In light of this, his attitude toward conservative whites, his charges of narrow bigotry and provincialism, would be found laughably oblivious if not outrageous placed in their proper context, but one gets the impression he doesn't truly understand the nature of his metamorphosis, of his ambition and rise. The language, for him as well as his acolytes, is too seductive; its effect too successful; its rewards, he has brilliantly demonstrated, only as limited as the ambition and energy that harness it.
Examining the phenomenon one is struck--and perhaps reassured--at how unexceptional, outside of ambition, is that which we know of Barack Obama. Having deliberately veiled himself in a cliche, welcoming the projection onto him of the neuroses and hopes of a restive nation, he is like the void in the eye of the storm.
In this environment the convention that structural disadvantages and white attitudes account for the lack of black success in business and the professions, for disproportionate rates of incarceration and poverty, for the whole host of ills for which each white individually is daily hectored to feel responsibility, as a feature of collective guilt, is not merely unsupportable, it's absurd.
The more evident this becomes the more fiercely defended the taboo against questioning collective guilt as a model for race relations. The absence of comprehensive societal equality requires ever more fanciful explanations; ever greater expressions of commitment to equality of results are required of public servants; ever greater denunciations of a nation that has taken historically unprecedented actions to achieve it. This is the pathological behavior of a neurotic society. The nation yearns for a climax, a final act of absolution. It stubbornly recedes the more we strive for it. Thus Barack.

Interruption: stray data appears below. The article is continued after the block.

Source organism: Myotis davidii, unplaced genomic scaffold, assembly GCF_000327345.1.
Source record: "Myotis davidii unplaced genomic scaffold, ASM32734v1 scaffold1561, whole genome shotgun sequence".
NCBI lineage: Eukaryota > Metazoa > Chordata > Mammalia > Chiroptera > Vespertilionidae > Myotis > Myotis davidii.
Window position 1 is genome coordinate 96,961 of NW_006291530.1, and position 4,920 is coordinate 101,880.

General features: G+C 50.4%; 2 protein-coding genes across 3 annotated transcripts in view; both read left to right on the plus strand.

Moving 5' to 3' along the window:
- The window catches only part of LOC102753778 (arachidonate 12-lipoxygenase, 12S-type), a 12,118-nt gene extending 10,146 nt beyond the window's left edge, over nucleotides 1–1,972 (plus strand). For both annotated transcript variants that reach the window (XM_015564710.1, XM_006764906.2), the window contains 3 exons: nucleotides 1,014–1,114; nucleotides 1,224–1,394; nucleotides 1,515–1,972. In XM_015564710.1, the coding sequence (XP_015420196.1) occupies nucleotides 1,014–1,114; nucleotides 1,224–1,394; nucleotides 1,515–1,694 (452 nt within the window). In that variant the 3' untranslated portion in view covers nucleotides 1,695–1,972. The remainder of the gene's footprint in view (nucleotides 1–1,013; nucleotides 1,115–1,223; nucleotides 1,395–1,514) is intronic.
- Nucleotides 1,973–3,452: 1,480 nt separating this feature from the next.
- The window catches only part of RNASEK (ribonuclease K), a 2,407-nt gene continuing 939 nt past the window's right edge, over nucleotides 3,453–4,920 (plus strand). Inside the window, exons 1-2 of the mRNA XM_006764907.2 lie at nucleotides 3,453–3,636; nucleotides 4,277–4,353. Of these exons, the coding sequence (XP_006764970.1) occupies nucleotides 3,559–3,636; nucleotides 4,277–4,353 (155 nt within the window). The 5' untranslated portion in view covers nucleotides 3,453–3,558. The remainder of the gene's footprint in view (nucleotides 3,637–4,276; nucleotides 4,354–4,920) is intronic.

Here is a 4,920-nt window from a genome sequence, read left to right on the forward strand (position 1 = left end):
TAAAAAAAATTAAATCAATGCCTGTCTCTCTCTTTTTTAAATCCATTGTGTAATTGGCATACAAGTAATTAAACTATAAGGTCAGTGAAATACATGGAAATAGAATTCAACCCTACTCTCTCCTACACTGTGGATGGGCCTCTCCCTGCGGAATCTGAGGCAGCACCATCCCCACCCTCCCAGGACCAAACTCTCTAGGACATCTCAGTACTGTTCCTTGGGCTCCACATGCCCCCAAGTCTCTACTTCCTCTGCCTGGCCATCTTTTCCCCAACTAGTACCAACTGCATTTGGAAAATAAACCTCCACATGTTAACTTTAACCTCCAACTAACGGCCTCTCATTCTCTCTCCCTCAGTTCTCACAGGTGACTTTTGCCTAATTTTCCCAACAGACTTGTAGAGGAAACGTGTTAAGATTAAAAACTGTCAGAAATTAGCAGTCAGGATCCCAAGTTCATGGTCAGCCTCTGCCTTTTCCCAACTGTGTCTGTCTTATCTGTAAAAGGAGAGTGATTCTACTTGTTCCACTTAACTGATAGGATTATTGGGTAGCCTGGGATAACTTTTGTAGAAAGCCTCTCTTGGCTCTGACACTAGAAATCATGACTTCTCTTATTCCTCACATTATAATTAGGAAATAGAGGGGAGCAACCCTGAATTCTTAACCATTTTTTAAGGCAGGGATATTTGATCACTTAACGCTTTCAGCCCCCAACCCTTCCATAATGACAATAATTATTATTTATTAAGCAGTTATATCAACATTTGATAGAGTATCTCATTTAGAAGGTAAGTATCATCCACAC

To maintain the taboo, any resentment of this must be equated with bigotry; skeptics are ostracized and deprived of status. Propagandists distinguish themselves fashioning rationales and assigning blame for a distressing reality. In America the civil rights movement has made the familiar trek from revolution to totalitarianism. Kitsch has sustained it on that journey.
Of course in this cultural milieu, adopting the collective guilt model so regularly and inelegantly expressed in such arenas as Barack Obama's former long-time church, "whiteness" as an ineradicable sin in itself is a necessity. The candidate himself stated as much clearly when describing slavery as "America's original sin", as if the institution originated and continues here, rather than in Africa. He also means, more to the point, "cardinal sin". There is no final absolution for white America, just perpetual contrition. The fact that this immodest and wildly presumptuous phrase isn't controversial in the least, acquiesced to by silent consensus, is cultural sanction itself. The Caucasian holds second class moral status. Whiteness is the "human stain" of a stigmatized identity. This is too valuable a bludgeon for those who wield it (ironically they are mostly white elites, mobilizing minority resentment to bring their white opponents to heel) to be surrendered without a fight.